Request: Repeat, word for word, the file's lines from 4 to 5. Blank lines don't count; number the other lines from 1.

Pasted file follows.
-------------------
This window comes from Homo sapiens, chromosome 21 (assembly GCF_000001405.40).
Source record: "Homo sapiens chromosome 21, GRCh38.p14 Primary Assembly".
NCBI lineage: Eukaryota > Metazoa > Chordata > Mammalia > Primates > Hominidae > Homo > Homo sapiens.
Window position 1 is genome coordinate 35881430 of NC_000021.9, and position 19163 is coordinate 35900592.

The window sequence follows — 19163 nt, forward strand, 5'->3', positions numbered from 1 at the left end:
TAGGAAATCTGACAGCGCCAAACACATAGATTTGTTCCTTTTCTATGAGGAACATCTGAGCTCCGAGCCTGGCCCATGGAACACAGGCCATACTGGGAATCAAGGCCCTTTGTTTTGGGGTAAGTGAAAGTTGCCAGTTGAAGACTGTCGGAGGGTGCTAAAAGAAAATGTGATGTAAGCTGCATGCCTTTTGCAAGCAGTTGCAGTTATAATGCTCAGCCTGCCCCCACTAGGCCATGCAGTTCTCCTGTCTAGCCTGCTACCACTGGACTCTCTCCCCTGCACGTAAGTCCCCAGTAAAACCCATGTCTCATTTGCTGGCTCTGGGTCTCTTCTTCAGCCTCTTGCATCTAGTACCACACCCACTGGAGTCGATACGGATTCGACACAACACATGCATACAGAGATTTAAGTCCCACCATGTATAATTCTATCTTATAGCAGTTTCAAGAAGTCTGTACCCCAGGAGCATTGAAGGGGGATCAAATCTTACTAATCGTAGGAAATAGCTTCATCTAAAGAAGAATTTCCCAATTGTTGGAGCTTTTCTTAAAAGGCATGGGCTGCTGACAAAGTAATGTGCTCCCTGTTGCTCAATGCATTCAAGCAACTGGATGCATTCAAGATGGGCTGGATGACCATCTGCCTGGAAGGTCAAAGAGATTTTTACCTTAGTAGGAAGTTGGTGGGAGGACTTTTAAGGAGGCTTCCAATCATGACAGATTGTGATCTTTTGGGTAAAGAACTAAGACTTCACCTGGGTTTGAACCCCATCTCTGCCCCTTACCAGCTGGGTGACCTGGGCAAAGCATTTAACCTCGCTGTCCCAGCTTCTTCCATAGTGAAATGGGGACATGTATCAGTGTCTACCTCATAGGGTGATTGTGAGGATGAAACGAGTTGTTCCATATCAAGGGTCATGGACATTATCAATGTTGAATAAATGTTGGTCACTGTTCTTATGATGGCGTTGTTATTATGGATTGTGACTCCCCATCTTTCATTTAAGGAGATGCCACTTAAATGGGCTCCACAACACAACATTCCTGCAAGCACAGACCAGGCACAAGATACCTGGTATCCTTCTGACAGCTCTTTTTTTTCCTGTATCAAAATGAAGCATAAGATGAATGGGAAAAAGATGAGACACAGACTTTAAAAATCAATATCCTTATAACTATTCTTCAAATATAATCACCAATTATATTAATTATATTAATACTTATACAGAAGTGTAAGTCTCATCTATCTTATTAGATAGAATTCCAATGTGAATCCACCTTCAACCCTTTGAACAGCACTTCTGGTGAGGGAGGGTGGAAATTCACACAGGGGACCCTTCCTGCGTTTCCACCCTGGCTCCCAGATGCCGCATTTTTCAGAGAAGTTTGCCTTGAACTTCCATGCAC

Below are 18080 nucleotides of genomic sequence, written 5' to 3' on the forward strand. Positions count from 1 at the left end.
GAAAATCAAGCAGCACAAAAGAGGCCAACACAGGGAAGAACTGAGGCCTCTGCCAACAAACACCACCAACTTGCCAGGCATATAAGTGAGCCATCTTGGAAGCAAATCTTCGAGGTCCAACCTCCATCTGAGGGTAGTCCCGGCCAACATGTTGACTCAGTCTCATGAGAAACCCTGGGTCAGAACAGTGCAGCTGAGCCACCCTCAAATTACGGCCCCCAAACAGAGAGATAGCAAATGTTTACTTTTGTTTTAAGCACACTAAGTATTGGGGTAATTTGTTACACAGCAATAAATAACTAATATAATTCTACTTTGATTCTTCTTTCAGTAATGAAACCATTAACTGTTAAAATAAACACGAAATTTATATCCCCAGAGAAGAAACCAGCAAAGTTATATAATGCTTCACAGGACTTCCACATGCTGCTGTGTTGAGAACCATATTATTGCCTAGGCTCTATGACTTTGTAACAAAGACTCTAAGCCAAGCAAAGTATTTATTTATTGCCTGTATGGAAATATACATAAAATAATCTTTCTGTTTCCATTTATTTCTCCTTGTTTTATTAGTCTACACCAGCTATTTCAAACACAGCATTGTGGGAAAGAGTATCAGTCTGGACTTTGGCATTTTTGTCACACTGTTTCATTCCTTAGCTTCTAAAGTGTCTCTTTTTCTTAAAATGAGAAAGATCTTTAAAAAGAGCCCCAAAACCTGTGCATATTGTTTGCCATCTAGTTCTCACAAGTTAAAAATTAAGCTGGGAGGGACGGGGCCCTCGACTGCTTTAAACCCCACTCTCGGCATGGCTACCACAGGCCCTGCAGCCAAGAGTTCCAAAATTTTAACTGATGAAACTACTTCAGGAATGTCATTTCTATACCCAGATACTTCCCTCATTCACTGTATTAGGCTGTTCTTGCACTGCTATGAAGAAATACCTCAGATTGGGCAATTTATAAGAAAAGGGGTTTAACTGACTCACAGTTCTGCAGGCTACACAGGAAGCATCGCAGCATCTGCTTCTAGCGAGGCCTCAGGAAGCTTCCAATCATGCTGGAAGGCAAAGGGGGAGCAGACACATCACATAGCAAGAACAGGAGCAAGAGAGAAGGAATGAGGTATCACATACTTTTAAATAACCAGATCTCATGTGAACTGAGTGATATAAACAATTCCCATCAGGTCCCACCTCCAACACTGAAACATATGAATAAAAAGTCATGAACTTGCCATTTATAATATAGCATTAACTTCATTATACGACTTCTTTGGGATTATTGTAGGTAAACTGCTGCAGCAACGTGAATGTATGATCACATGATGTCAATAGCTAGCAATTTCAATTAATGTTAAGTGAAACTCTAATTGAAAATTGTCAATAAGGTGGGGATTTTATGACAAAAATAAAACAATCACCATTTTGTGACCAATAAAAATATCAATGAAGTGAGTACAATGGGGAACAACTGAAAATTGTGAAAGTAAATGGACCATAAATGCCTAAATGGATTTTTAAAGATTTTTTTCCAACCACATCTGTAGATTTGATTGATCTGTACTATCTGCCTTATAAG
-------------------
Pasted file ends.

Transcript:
Window position 1 is genome coordinate 35881430 of NC_000021.9, and position 19163 is coordinate 35900592.

The window sequence follows — 19163 nt, forward strand, 5'->3', positions numbered from 1 at the left end: